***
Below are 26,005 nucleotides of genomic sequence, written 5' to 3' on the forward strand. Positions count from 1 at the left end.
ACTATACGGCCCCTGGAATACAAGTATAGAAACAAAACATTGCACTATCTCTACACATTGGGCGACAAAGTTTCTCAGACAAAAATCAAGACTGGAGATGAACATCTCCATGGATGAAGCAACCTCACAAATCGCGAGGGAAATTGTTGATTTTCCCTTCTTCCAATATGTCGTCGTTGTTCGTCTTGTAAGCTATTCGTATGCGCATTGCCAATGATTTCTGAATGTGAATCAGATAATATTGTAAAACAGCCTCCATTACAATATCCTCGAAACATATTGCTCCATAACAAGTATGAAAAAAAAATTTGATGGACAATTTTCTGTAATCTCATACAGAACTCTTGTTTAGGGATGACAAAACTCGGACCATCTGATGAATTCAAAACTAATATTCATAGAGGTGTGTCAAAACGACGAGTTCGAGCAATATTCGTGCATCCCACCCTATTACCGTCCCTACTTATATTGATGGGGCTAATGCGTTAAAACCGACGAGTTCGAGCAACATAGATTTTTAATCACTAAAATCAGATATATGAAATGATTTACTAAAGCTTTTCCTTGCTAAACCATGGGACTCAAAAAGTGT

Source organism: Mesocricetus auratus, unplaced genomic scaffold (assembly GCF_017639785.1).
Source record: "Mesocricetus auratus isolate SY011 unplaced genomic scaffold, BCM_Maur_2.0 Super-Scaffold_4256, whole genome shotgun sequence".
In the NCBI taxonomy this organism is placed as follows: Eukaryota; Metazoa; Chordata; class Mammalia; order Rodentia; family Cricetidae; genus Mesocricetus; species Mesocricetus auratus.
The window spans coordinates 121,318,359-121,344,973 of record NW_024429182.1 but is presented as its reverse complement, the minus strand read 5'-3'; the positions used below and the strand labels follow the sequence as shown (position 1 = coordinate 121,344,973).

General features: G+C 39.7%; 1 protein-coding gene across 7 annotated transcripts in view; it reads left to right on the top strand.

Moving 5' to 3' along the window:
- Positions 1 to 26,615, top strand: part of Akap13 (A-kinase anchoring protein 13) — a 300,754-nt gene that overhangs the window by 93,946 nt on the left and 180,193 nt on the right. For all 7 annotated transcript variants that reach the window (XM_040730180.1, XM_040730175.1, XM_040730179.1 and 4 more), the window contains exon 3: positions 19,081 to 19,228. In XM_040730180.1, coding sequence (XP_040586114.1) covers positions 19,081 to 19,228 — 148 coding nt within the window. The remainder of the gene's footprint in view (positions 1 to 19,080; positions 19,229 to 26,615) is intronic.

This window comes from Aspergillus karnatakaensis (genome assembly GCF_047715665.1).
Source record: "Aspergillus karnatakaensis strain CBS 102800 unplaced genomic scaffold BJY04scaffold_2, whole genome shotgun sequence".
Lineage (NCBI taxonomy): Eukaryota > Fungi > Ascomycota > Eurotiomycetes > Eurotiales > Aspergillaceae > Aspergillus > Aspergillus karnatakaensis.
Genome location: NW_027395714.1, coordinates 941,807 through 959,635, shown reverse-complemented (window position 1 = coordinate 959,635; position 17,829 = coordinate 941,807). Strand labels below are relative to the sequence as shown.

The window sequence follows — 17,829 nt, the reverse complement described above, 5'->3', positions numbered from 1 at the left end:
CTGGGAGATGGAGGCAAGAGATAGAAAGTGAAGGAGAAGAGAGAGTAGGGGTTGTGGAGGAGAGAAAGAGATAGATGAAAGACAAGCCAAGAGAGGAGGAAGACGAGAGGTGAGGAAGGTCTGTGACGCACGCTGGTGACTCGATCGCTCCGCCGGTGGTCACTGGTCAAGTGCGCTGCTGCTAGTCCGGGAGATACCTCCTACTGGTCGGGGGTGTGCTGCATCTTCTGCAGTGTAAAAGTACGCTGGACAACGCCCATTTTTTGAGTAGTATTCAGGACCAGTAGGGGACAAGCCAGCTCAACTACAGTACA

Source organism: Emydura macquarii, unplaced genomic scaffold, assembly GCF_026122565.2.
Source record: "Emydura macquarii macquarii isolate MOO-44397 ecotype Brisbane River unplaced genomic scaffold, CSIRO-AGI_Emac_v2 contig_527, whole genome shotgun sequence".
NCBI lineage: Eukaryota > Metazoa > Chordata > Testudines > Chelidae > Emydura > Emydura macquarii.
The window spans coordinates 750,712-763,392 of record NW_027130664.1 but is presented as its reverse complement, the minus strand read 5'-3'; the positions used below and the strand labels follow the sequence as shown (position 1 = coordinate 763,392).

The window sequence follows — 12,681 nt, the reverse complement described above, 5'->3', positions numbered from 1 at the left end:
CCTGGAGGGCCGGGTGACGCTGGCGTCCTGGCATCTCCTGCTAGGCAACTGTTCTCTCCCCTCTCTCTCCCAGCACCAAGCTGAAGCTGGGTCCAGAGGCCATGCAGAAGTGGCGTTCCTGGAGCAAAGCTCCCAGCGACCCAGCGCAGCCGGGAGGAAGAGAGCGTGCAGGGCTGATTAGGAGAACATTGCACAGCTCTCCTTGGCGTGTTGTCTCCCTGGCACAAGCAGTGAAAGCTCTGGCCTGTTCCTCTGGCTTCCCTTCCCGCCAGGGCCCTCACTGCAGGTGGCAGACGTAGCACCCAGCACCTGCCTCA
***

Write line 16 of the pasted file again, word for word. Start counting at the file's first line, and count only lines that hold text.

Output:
Source organism: Emydura macquarii, unplaced genomic scaffold, assembly GCF_026122565.2.